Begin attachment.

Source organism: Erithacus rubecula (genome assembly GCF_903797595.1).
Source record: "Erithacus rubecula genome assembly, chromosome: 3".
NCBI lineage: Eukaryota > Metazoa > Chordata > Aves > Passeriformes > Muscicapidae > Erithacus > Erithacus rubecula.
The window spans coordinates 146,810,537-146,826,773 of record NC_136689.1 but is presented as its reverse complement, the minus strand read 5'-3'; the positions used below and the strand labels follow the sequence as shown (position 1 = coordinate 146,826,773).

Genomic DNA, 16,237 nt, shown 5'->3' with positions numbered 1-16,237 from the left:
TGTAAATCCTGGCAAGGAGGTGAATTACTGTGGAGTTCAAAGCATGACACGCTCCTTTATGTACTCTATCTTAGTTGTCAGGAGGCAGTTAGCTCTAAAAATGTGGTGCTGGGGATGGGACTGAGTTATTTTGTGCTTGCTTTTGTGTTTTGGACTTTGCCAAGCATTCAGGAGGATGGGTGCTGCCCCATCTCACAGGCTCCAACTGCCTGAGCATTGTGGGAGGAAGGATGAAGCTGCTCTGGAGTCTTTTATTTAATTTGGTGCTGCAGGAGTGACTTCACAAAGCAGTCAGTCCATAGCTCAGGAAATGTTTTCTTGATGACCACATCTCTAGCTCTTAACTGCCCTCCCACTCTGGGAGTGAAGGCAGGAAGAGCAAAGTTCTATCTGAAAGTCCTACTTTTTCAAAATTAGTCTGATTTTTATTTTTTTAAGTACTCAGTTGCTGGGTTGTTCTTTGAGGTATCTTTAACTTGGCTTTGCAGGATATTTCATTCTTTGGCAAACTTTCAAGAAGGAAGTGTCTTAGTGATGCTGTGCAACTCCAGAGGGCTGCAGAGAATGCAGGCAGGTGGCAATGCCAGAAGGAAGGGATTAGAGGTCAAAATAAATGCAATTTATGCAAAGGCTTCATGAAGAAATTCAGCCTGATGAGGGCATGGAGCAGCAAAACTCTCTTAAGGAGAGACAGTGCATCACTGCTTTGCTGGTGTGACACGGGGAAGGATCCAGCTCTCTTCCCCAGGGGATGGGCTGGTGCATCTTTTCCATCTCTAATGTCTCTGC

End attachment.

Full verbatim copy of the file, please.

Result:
Source organism: Erithacus rubecula (genome assembly GCF_903797595.1).
Source record: "Erithacus rubecula genome assembly, chromosome: 3".
NCBI lineage: Eukaryota > Metazoa > Chordata > Aves > Passeriformes > Muscicapidae > Erithacus > Erithacus rubecula.
The window spans coordinates 146,810,537-146,826,773 of record NC_136689.1 but is presented as its reverse complement, the minus strand read 5'-3'; the positions used below and the strand labels follow the sequence as shown (position 1 = coordinate 146,826,773).

Genomic DNA, 16,237 nt, shown 5'->3' with positions numbered 1-16,237 from the left:
TGTAAATCCTGGCAAGGAGGTGAATTACTGTGGAGTTCAAAGCATGACACGCTCCTTTATGTACTCTATCTTAGTTGTCAGGAGGCAGTTAGCTCTAAAAATGTGGTGCTGGGGATGGGACTGAGTTATTTTGTGCTTGCTTTTGTGTTTTGGACTTTGCCAAGCATTCAGGAGGATGGGTGCTGCCCCATCTCACAGGCTCCAACTGCCTGAGCATTGTGGGAGGAAGGATGAAGCTGCTCTGGAGTCTTTTATTTAATTTGGTGCTGCAGGAGTGACTTCACAAAGCAGTCAGTCCATAGCTCAGGAAATGTTTTCTTGATGACCACATCTCTAGCTCTTAACTGCCCTCCCACTCTGGGAGTGAAGGCAGGAAGAGCAAAGTTCTATCTGAAAGTCCTACTTTTTCAAAATTAGTCTGATTTTTATTTTTTTAAGTACTCAGTTGCTGGGTTGTTCTTTGAGGTATCTTTAACTTGGCTTTGCAGGATATTTCATTCTTTGGCAAACTTTCAAGAAGGAAGTGTCTTAGTGATGCTGTGCAACTCCAGAGGGCTGCAGAGAATGCAGGCAGGTGGCAATGCCAGAAGGAAGGGATTAGAGGTCAAAATAAATGCAATTTATGCAAAGGCTTCATGAAGAAATTCAGCCTGATGAGGGCATGGAGCAGCAAAACTCTCTTAAGGAGAGACAGTGCATCACTGCTTTGCTGGTGTGACACGGGGAAGGATCCAGCTCTCTTCCCCAGGGGATGGGCTGGTGCATCTTTTCCATCTCTAATGTCTCTGC